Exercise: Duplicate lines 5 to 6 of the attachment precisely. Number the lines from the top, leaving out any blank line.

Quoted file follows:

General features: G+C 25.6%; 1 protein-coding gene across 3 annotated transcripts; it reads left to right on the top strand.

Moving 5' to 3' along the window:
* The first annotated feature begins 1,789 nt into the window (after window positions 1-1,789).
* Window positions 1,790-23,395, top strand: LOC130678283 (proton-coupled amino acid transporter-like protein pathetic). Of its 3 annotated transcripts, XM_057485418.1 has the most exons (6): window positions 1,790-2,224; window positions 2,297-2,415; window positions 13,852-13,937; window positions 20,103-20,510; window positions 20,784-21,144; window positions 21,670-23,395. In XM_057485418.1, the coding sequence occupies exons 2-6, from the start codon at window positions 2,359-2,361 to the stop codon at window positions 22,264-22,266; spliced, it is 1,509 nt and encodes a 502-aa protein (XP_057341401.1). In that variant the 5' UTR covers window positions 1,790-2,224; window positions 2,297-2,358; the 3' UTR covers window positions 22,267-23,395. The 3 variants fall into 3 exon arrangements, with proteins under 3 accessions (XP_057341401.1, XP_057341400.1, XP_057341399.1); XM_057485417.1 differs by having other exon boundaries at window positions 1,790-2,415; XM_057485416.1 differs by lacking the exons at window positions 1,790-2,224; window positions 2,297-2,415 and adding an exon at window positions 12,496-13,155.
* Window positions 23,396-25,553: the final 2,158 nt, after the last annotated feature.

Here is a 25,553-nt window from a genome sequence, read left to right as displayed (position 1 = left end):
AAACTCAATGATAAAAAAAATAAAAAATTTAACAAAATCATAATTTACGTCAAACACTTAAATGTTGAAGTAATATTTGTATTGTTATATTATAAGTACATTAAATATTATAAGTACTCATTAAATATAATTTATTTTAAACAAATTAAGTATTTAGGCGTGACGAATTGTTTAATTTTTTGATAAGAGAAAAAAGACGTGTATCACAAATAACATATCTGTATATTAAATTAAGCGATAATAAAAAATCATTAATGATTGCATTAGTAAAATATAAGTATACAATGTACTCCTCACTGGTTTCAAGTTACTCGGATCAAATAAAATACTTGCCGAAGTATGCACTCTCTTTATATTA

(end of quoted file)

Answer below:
* Window positions 23,396-25,553: the final 2,158 nt, after the last annotated feature.

Here is a 25,553-nt window from a genome sequence, read left to right as displayed (position 1 = left end):